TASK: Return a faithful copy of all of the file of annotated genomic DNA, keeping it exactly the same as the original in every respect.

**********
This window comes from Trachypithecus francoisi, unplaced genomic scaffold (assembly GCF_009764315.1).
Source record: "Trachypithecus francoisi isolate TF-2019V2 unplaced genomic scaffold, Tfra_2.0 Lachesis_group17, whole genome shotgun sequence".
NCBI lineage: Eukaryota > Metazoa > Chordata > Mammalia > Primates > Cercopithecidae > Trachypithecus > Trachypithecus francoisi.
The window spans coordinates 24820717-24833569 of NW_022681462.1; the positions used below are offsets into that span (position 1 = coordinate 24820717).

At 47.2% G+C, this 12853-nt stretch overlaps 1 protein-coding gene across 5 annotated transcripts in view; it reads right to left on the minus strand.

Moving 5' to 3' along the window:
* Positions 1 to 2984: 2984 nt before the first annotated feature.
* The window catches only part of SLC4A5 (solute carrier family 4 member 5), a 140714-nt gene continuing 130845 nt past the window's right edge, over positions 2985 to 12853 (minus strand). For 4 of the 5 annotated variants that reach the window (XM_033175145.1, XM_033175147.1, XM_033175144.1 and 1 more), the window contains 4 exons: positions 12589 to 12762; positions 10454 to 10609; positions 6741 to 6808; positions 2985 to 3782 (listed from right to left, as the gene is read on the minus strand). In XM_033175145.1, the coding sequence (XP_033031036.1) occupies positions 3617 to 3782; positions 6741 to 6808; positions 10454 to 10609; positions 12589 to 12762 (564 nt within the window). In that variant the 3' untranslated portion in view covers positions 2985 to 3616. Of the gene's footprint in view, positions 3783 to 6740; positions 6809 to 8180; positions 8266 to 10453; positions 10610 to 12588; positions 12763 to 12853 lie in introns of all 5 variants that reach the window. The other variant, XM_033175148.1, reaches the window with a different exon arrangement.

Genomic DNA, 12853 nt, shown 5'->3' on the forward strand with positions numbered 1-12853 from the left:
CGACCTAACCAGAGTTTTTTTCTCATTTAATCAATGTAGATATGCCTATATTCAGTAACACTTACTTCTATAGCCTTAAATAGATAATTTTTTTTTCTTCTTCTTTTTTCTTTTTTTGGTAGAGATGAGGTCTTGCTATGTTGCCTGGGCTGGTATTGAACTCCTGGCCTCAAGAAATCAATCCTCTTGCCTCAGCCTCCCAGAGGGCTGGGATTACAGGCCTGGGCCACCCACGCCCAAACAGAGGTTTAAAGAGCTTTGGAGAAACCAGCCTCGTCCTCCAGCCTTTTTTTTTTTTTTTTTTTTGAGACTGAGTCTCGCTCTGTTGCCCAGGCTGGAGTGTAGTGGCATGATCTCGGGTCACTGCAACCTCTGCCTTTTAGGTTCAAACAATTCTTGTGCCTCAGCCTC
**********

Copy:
This window comes from Trachypithecus francoisi, unplaced genomic scaffold (assembly GCF_009764315.1).
Source record: "Trachypithecus francoisi isolate TF-2019V2 unplaced genomic scaffold, Tfra_2.0 Lachesis_group17, whole genome shotgun sequence".
NCBI lineage: Eukaryota > Metazoa > Chordata > Mammalia > Primates > Cercopithecidae > Trachypithecus > Trachypithecus francoisi.
The window spans coordinates 24820717-24833569 of NW_022681462.1; the positions used below are offsets into that span (position 1 = coordinate 24820717).

At 47.2% G+C, this 12853-nt stretch overlaps 1 protein-coding gene across 5 annotated transcripts in view; it reads right to left on the minus strand.

Moving 5' to 3' along the window:
* Positions 1 to 2984: 2984 nt before the first annotated feature.
* The window catches only part of SLC4A5 (solute carrier family 4 member 5), a 140714-nt gene continuing 130845 nt past the window's right edge, over positions 2985 to 12853 (minus strand). For 4 of the 5 annotated variants that reach the window (XM_033175145.1, XM_033175147.1, XM_033175144.1 and 1 more), the window contains 4 exons: positions 12589 to 12762; positions 10454 to 10609; positions 6741 to 6808; positions 2985 to 3782 (listed from right to left, as the gene is read on the minus strand). In XM_033175145.1, the coding sequence (XP_033031036.1) occupies positions 3617 to 3782; positions 6741 to 6808; positions 10454 to 10609; positions 12589 to 12762 (564 nt within the window). In that variant the 3' untranslated portion in view covers positions 2985 to 3616. Of the gene's footprint in view, positions 3783 to 6740; positions 6809 to 8180; positions 8266 to 10453; positions 10610 to 12588; positions 12763 to 12853 lie in introns of all 5 variants that reach the window. The other variant, XM_033175148.1, reaches the window with a different exon arrangement.

Genomic DNA, 12853 nt, shown 5'->3' on the forward strand with positions numbered 1-12853 from the left:
CGACCTAACCAGAGTTTTTTTCTCATTTAATCAATGTAGATATGCCTATATTCAGTAACACTTACTTCTATAGCCTTAAATAGATAATTTTTTTTTCTTCTTCTTTTTTCTTTTTTTGGTAGAGATGAGGTCTTGCTATGTTGCCTGGGCTGGTATTGAACTCCTGGCCTCAAGAAATCAATCCTCTTGCCTCAGCCTCCCAGAGGGCTGGGATTACAGGCCTGGGCCACCCACGCCCAAACAGAGGTTTAAAGAGCTTTGGAGAAACCAGCCTCGTCCTCCAGCCTTTTTTTTTTTTTTTTTTTTGAGACTGAGTCTCGCTCTGTTGCCCAGGCTGGAGTGTAGTGGCATGATCTCGGGTCACTGCAACCTCTGCCTTTTAGGTTCAAACAATTCTTGTGCCTCAGCCTC